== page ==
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Arrested For Sharing Porn On WhatsApp: How Young Boys In Jharkhand Are Languishing In Prison Due To Arbitrary Denial of Bail

Karan Tripathi
5 July 2020 7:10 AM GMT
Arrested For Sharing Porn On WhatsApp: How Young Boys In Jharkhand Are Languishing In Prison Due To Arbitrary Denial of Bail
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On May 15, an FIR was lodged against two boys aged 19 and 20 respectively, for allegedly sharing 'obscene remarks and materials' in a WhatsApp study group. Fifteen days later, on May 30, Badshah Khan and Rehmat Ali, the said two boys, were denied bail by the Sessions Judge in West Singhbhum, Jharkhand.

More than a month later, these boys are still languishing in prison for an offense of sharing pornographic material on a WhatsApp group. They are charged under sections 354A and 506 of the Indian Penal Code, and sections 67A and 67B of the Information Technology Act.

The concerned court had denied bail to these persons despite recording the fact that the mobile phone used to create the alleged WhatsApp group has been recovered, their confessions have been recorded, and the statements of all the witnesses under section 161 of the Criminal Procedure Code have also been recorded.

So What Transpired: Facts

On May 14, a couple of teachers found out that the accused persons had created a WhatsApp group called 'Mia Khalifa' wherein they had added all the students as well as the teachers of the some other WhatsApp groups, which were created to share study material during lockdown.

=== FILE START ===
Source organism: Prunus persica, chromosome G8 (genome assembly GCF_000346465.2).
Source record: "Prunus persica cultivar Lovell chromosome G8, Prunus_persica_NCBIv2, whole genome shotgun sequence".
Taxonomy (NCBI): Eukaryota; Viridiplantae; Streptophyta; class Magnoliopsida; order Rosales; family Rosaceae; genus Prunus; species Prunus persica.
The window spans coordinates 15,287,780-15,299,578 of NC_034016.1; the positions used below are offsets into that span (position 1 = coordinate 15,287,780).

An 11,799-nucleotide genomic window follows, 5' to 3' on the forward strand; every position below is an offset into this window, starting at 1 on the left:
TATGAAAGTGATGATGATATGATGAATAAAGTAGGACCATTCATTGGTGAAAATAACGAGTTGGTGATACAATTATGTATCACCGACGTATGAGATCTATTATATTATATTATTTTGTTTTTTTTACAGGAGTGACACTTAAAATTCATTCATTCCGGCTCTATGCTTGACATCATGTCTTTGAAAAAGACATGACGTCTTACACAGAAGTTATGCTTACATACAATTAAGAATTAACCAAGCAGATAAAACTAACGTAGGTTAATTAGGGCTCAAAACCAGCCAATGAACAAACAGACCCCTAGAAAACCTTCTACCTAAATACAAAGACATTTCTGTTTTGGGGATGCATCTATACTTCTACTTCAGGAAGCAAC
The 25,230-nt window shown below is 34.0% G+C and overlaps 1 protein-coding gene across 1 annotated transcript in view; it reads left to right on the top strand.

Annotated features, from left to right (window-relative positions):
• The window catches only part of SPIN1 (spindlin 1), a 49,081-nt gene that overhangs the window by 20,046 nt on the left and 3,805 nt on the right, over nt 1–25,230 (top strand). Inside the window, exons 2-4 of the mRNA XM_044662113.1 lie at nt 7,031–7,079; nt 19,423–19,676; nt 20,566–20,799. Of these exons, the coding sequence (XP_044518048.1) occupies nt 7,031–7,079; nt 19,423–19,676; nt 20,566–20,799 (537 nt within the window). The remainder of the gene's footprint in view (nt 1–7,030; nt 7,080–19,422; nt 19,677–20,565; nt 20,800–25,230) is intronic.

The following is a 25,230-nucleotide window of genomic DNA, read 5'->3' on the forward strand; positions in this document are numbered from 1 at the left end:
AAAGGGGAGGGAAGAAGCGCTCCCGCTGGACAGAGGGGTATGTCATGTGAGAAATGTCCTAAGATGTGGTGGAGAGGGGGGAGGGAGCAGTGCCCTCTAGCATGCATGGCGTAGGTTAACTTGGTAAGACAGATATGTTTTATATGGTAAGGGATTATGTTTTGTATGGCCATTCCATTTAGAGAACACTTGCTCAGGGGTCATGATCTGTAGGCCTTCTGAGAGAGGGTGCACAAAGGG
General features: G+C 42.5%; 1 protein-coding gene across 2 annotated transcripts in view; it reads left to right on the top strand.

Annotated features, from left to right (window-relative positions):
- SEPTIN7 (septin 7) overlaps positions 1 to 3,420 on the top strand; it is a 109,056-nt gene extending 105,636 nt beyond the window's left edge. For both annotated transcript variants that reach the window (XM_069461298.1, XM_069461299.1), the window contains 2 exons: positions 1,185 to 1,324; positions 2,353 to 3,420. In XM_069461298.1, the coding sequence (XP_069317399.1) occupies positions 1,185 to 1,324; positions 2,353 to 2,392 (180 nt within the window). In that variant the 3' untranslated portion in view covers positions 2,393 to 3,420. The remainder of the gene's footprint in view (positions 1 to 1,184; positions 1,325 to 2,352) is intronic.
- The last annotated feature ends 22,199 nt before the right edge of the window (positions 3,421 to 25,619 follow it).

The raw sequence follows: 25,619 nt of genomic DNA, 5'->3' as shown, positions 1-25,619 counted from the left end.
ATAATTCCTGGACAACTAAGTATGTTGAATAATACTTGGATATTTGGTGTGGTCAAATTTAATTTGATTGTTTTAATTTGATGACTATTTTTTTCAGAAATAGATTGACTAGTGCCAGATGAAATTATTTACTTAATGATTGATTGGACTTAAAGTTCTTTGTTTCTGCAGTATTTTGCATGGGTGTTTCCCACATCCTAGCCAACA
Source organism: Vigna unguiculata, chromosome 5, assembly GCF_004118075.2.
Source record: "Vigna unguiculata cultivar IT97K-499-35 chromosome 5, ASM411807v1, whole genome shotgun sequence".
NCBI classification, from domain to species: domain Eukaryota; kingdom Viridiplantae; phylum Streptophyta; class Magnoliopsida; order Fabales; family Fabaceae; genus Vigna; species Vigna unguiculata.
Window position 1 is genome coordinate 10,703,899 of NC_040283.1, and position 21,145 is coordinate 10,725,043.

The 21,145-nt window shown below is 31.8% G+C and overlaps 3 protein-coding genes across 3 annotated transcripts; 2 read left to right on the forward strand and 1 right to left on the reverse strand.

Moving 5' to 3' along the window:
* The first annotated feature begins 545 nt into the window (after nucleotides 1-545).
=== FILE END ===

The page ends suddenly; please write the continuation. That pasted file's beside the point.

As per the case of the prosecution, this new WhatsApp group was used to share 'obscene' remarks and materials with the members of the group, which included minor girls as well.

'Students and teachers tried to restrain the two Petitioners for sending the obscene messages, but the Petitioners paid no heed', the case diary states.

Provisions of the Information Technology Act

Sections 67A and 67B of the Information Technology Act makes electronic distribution of 'obscene' and 'sexually explicit' material a criminal offence punishable with

The IT Act creates distinction within the classification of 'obscenity'. While Section 67 prohibits online publication of 'obscene material', Section 67A creates a new category of prohibited material - sexually explicit.

Section 67B, on the other hand, is a sub-category within the category of 'sexually explicit', and deals with transmission or publishing of material depicting children in sexually explicit act.

Unlike offline obscenity which is covered under section 292 of the IPC, IT Act not only creates three different provisions for obscenity but also provides stricter punishment compared to section 292 of the IPC. Therefore, commission of online obscenity carries stricter punishment than commission of offline obscenity.

What's also interesting is that while creating these different categories of obscenity, the Act doesn't define as to how a certain activity is obscene but not sexually explicit and vice versa.

Concerns Regarding Adjudication of Bail

On the face of the judicial order, which doesn't record much information, the denial of bail seems to go against the settled principles of law on adjudication of bail matters.